In April 2010, Guelleh persuaded Parliament to change the
constitution so that he could run for a third term as
president. Presidents were previously limited to 2 periods.
It paved the way for him in the April 2011 election. It was
boycotted by the opposition and Guelleh could therefore be
elected with 80.6% of the vote. Inspired by the "Arab
Spring", the opposition had begun demonstrating as early as
February with demands for Guelleh's departure. On at least 2
occasions, opposition leaders, along with hundreds of
protesters, were arrested. Around mid-March, the authorities
managed to break the wave of protest. Amnesty International
therefore questioned whether the election could be called
fair at all.
In February 2013, parliamentary elections were held in
Djibouti. According to
the opposition boycotted the elections in 2008, but this
time decided to participate. According to the government,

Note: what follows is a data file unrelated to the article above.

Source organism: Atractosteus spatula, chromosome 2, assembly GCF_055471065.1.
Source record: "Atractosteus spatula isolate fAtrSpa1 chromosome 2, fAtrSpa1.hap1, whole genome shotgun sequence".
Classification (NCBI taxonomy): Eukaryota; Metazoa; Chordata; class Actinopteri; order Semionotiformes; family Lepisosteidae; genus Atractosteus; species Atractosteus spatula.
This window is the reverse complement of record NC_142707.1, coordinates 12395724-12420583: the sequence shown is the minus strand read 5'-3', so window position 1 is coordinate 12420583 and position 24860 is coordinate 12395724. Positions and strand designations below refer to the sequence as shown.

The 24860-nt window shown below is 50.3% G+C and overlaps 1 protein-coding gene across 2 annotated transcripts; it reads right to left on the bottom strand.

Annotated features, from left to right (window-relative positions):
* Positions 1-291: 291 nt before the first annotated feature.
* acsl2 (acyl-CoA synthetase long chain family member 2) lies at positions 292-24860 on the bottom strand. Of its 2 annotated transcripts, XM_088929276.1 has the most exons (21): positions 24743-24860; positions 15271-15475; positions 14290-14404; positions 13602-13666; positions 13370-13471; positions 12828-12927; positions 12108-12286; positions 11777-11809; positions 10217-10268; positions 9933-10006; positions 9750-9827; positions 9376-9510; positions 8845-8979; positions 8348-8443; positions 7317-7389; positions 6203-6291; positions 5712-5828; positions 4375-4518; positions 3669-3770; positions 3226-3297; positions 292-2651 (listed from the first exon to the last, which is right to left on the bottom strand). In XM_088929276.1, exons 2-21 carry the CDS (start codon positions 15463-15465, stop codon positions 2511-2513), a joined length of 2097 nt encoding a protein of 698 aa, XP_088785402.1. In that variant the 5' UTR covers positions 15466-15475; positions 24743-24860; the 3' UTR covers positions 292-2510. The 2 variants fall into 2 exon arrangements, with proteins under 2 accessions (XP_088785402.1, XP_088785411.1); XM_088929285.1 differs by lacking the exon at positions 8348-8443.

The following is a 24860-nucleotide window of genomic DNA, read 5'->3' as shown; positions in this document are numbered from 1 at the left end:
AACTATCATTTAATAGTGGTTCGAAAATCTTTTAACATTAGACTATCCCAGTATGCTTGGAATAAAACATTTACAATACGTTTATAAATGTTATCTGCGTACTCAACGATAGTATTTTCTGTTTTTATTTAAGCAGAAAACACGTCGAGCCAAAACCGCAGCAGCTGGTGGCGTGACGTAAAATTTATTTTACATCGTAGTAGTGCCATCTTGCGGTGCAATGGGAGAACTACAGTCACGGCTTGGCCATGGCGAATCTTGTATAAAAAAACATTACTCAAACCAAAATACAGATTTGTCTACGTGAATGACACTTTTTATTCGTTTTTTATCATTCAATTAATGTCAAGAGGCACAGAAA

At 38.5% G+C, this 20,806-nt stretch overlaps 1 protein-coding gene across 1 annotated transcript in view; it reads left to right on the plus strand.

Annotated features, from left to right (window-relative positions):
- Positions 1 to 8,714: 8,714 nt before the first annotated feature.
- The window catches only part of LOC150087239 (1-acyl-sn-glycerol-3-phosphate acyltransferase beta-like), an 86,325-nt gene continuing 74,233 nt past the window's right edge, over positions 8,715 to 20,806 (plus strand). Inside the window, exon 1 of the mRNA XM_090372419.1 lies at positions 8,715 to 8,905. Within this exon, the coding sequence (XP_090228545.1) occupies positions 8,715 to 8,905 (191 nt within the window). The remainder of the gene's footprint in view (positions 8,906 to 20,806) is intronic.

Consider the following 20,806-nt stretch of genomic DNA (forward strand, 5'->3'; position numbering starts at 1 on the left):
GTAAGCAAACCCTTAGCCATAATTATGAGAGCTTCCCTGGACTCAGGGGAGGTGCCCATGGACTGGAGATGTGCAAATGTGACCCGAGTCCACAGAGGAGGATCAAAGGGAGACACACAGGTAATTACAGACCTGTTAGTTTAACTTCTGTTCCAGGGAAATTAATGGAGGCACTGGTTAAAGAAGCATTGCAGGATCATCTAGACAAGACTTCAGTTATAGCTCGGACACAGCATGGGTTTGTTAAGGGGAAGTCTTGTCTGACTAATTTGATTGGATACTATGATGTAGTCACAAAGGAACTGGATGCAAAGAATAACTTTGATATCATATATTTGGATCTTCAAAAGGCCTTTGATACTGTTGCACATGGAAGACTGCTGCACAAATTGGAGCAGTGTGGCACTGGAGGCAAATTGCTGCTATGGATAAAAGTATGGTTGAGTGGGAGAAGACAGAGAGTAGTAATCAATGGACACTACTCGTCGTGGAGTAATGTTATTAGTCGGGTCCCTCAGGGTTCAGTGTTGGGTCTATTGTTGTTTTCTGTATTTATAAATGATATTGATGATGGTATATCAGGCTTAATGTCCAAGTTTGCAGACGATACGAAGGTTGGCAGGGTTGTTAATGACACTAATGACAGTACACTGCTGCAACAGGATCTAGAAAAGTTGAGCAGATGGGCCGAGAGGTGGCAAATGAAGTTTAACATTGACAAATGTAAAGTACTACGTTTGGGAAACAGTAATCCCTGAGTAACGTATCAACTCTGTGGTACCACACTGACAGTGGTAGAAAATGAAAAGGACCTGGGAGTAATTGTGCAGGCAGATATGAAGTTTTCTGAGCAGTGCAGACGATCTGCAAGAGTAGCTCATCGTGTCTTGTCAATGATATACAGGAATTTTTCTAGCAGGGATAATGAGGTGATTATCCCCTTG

the ruling party got UMP 43 out of Parliament's 65 seats and
thus absolute majority. The opposition coalition assembled
in the USN got 21 seats. The opposition objected to the
result and declared that there had been electoral fraud.
Police fired tear gas at the protesters and 300 were
arrested. The opposition subsequently refused to take its
seats in protest of the electoral fraud. Only in January
2015 was an agreement reached between the president and the
USN that resolved the political crisis. The opposition took
its seats in parliament and a new independent electoral
system was to be introduced in the country.